Posts on social media make the claim that Poland, Sweden and Norway “are suing” the World Health Organization (WHO) for “infecting Europe” with “chemical pneumonia” released from airplanes. Some iterations include the claim that Reuters reported on this alleged lawsuit. These claims are false: Reuters did not report this or anything similar, nor did any other media organization. Posts feature falsely labeled photographs of aircrafts, some which have been previously used to illustrate the “chemtrails” debunked conspiracy theory.
According to the earliest iterations Reuters could find, the claim appears to first have been written in Bulgarian in December 2020. Facebook posts with over 100,000 shares each can be seen here and here .
The posts, translated from Bulgarian, say: “Extraordinary! Poland, Sweden and Norway are suing the WHO for infecting Europe. This was reported by Reuters. The detained pilots admitted that they sprayed with a chemical that causes chemical pneumonia!” Most are accompanied by four photos, the first being of an airplane.
Instead of claiming “This was reported by Reuters”, some posts in English say “this is what Reuters betrayed” ( here , here ), which appears to be the result of a poor translation (using the automatic Facebook translation tool).
Reuters did not report on any such lawsuit ( here ), nor did any other reputable news outlet.
To illustrate the claim, most iterations feature four photographs that were captured in different years and places and have nothing to do with government lawsuits or chemical diseases.
The photo showing an Evergreen International Airlines aircraft and a contrail (the long clouds left by jet engines) can be seen here .According to the description by JetPhotos, an aviation photo database, the image was captured on May 19, 2006 at the Sacramento McClellan Air Force Base, in California.
The aircraft, according to civil aviation database Planespotters.net here was withdrawn from use in 2012. Evergreen International Airlines, an Oregon based airline, filed for bankruptcy in December 2013 ( here ).
CARGO BARREL PHOTOS
Another image featured in these claims shows a man inside a plane, surrounded by gray tanks. It is visible on Getty Images here .
According to its description, the image, dated Sept. 6, 2009, shows the interior of a test aircraft MSN1, an Airbus A380 Superjumbo jet, “filled with test equipment and miles of cable” in Bristol’s Filton Airport in the United Kingdom. Another photo of the aircraft’s interior can be seen here .
The tanks that can be seen in this image are ballast barrels which, as reported by Wired here , are tanks filled with water that are used to simulate the weight of cargo or passengers. Images by the Seattle Post-Intelligencer provide a closer look on the tanks of an Airbus A380 here .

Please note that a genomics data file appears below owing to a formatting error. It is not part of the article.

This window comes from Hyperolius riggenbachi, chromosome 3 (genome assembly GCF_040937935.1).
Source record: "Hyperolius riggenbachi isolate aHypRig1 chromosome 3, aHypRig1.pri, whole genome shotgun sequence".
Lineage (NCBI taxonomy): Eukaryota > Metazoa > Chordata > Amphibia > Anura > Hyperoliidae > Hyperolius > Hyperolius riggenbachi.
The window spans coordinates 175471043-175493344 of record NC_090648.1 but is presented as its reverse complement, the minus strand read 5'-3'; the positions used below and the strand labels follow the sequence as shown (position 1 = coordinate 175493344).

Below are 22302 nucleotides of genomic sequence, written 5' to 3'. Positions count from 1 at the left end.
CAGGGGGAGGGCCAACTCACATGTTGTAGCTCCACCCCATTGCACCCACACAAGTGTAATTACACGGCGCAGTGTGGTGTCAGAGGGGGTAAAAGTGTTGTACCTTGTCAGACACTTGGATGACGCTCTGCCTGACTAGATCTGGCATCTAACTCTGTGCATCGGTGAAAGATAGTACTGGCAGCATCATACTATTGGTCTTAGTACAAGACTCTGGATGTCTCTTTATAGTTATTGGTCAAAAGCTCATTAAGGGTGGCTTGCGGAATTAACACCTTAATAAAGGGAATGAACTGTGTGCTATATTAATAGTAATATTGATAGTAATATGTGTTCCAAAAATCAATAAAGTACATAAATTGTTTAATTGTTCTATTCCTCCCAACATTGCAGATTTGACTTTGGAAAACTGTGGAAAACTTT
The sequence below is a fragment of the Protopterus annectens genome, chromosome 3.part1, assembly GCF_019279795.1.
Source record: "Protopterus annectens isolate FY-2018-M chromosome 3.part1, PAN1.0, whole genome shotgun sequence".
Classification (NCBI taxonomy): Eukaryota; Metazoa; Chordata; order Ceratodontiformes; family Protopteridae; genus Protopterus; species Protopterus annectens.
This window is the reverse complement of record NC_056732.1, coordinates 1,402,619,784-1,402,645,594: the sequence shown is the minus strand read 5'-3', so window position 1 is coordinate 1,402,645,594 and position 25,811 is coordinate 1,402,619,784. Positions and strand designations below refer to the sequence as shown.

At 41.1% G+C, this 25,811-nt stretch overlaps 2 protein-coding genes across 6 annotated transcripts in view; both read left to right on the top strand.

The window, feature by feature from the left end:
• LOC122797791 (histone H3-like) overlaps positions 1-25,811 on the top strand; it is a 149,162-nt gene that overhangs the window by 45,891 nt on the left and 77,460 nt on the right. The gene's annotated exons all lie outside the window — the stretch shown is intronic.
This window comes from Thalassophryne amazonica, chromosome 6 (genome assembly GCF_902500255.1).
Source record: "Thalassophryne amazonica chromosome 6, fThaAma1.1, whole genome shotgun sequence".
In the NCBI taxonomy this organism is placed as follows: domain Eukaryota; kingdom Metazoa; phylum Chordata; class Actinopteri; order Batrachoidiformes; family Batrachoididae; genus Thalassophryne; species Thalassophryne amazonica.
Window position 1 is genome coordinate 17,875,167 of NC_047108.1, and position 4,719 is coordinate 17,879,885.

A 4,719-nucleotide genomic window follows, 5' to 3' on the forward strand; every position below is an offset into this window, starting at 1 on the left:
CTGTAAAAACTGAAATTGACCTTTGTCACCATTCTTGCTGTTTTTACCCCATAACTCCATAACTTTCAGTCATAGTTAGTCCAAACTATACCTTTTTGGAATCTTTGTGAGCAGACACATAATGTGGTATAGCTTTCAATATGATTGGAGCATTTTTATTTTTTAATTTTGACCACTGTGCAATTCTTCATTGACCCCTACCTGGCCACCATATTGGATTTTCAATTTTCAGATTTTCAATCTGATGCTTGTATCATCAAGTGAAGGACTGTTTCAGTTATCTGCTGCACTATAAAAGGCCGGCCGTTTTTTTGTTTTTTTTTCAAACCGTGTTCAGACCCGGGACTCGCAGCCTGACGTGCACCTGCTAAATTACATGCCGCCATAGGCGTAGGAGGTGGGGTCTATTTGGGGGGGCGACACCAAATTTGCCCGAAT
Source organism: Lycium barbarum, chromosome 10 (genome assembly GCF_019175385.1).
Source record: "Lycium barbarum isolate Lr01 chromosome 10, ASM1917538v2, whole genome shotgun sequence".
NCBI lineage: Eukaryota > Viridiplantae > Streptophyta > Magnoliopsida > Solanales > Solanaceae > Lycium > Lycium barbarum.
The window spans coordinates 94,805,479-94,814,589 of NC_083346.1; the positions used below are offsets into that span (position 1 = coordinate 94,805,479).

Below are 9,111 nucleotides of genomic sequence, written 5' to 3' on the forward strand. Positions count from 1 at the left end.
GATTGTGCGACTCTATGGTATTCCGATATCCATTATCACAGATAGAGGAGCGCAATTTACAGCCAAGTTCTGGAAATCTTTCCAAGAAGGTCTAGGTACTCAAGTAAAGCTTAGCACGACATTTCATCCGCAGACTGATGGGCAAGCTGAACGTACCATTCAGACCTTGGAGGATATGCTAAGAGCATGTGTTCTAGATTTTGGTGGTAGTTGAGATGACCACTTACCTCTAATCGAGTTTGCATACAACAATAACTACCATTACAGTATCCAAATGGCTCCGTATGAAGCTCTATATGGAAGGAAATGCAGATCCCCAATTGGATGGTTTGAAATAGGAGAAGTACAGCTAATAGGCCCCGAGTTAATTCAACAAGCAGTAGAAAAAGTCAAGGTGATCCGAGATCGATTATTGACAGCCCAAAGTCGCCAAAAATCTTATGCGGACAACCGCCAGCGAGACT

The posts also feature another image of ballast barrels inside the test cabin of an Airbus A380 originally visible here . The was image was captured at Wittman Regional Airport in Wisconsin on July 31, 2009.
Reuters could not definitely confirm the source of the fourth photo, which shows four green bigger tanks, but the image has been circulating online since at least 2011 ( here ) . According to a Spanish fact check by RTVE, the photo actually shows tanks of oil-dispersing chemicals used to combat oil spills in the sea here .
The claim refers to old debunked narratives of “chemtrails” ( here , here , here ), a conspiracy theory that says “governments or other parties are engaged in a secret program to add toxic chemicals to the atmosphere from aircraft in a way that forms visible plumes in the sky” ( here ).
The U.S. Environmental Protection Agency and the NASA explained here that “condensation trails” or “contrails” are composed primarily of water in the shape of ice particles and “do not pose health risks to humans”. Contrails might, however, contribute to “human-induced climate change”. Further reading on this is available here .
False. There is no evidence that Poland, Sweden and Norway are suing the WHO for “infecting Europe” with chemical pneumonia. Reuters did not report this story, nor did any other reputable news source. Posts feature mislabeled, old photos of aircraft and barrels and refer to a debunked conspiracy theory of “chemtrails”.
This article was produced by the Reuters Fact Check team. Read more about our work to fact-check social media posts here .
Our Standards: The Thomson Reuters Trust Principles.